Drifts Crisis

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The Drifts Crisis of 1895 was an imperial-republican confrontation in South Africa that took place in September and October 1895. It was precipitated by the closing of fords, which in South Africa were known as ‘drifts’, hence the name.[1] The Crisis has traditionally been seen as the precursor to the Jameson Raid and the uncompromising policies of High Commissioner for Southern Africa Alfred Milner which followed, and eventually led to the Second Anglo-Boer War (9 October 1899 – 31 May 1902).[2][1] Historians generally regard the conflicts to have been between the Cape Colony and the South African Republic (SAR), informally known as the Transvaal Republic.[3]


In late 19th century South Africa, the landlocked Transvaal was forced to rely on British colonial railways and ports. Therefore, Transvaal awarded the construction of a railway to the Netherlands-South African Railway Company (NZASM), however by mid-1891, the NZASM was on the verge of bankruptcy. When a European bond flotation became impossible, Cape Colony Prime Minister Cecil Rhodes offered a loan to Transvaal President Paul Kruger in exchange for building the Cape Line.[4]

Once the Cape Colony had finished building a railway line to Johannesburg, it attempted to get as much of the railway traffic of the Transvaal as possible by reducing its rates,[2] as it was aware that the Delagoa Bay line at the Transvaal was almost complete. The Transvaal government increased the rates on the part of the railway that ran through the Transvaal, once it had crossed the Vaal River. In answer to this, goods were taken to the Vaal River by train and then taken further by wagon to avoid paying the higher prices in the Transvaal.[2][4] Kruger reacted by blocking access to the Transvaal, closing the drifts on the Transvaal side.[2][1][3]

The Drifts Crisis[edit]

The Cape Colony attempted to get around this by unloading goods at the border and hauling them by wagon the 50 miles (80 km) or so to Johannesburg. There was no road bridge over the Vaal River which constituted the border; wagons had to make their way across by crossing fords, which in South Africa were known as ‘drifts’.[1] The SAR responded by closing the drifts to all goods traffic. There was a great deal of anger toward this protectionism and exclusion, not only in the Cape Colony but also in the Orange Free State and among Afrikaners. The Afrikaner Bond supported the strong stand by the Rhodes government, urging action, even war, if the drifts were not reopened. Eventually, the SAR did relent, and the crisis passed. However, there were lingering clashes of interests.[2] Afrikaners outside the SAR wanted access to the markets of the Rand and to share in the wealth being generated by the gold mining; the SAR government wanted to preserve markets for its own farmers, build up manufacturing to help employ its landless white burghers, and make itself as free as possible from influence by the British.[2][3]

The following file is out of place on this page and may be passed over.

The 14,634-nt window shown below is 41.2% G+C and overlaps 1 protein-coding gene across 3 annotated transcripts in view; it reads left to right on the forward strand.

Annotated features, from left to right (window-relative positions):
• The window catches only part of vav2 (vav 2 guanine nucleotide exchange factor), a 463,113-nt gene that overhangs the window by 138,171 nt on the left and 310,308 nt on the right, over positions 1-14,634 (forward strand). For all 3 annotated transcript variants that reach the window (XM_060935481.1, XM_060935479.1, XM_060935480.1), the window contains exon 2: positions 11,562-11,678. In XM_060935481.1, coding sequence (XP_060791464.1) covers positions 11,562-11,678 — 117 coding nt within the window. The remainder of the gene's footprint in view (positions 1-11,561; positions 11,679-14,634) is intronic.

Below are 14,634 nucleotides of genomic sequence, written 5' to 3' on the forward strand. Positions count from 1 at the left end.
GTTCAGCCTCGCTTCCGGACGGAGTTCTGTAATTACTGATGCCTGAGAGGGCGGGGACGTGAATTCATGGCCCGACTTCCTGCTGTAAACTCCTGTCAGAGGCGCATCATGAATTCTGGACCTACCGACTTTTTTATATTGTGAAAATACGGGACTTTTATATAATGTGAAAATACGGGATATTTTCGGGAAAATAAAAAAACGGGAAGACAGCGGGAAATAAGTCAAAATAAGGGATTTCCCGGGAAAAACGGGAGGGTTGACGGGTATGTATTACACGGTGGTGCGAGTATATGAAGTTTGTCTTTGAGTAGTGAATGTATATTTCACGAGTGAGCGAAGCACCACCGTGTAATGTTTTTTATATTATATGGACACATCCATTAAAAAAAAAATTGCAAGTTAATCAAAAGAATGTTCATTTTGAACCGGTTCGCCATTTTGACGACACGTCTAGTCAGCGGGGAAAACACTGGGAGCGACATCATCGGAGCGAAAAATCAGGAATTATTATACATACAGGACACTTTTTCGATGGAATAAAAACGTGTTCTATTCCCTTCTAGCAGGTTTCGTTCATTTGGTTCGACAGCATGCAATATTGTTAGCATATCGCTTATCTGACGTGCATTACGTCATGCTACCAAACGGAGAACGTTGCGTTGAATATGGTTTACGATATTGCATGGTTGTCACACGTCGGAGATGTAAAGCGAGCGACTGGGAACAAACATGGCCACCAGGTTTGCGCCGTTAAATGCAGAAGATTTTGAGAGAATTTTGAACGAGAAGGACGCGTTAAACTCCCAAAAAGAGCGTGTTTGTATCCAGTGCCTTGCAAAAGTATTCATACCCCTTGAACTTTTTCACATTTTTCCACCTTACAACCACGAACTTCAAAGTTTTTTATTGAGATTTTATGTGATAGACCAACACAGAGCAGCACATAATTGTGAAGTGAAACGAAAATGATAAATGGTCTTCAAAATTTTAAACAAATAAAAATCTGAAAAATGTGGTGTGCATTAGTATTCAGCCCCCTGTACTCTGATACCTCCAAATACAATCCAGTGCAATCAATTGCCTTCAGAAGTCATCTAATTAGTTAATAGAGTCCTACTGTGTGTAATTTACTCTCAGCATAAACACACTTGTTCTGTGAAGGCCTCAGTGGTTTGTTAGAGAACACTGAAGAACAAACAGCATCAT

Jameson Raid[edit]

The British government demanded that Kruger open the drifts and used the situation to involve itself directly in Transvaal affairs.[3] Infuriated, Rhodes planned an uprising of Uitlanders in Johannesburg. The uprising was timed to coincide with an invasion of the Transvaal from Bechuanaland (present-day Botswana), led by Dr Leander Starr Jameson. Rhodes wanted to take over the government of the Transvaal and turn it into a British colony that would join all the other colonies in a federation.[2]

The Jameson Raid, which began on 29 December 1895, was a total failure. Jameson’s force was tracked from the moment that it crossed the border and first encountered resistance very early on 1 January when there was a very brief exchange of fire with a Boer outpost. Jameson eventually surrendered to Commandant Piet Cronjé, and the raiders were taken to a Pretoria jail.[5]


Rhodes was forced to resign as the prime minister of the Cape Colony, and the political problems between Afrikaans- and English-speaking colonists became worse than ever. The Orange Free State co-operated more closely with the Transvaal. Transvaal residents felt that they were being threatened and the Uitlanders were treated with more suspicion than ever before. Eventually this growing resentment accentuated itself into the Second Boer War.[2][5]


  1. ^ a b c d Mills, William G. "Origins of Afrikaner Nationalism". stmarys.ca. Archived from the original on 10 May 2005. Retrieved 2008-09-12. 
  2. ^ a b c d e f g h Olson, James Stuart; Robert Shadle (1996). Historical Dictionary of the British Empire. Westport, CT: Greenwood Press. 
  3. ^ a b c d "The second Anglo-Boer War". sahistory.org.za. Retrieved 2008-09-12. 
  4. ^ a b Blainey, G. (1965). "Lost Causes of the Jameson Raid". The Economic History Review. 18 (2): 350. doi:10.1111/j.1468-0289.1965.tb02280.x. 
  5. ^ a b Longford, Elizabeth (1982). Jameson Raid: The prelude to the Boer War. Weidenfeld and Nicolson. ISBN 0-297-78136-7.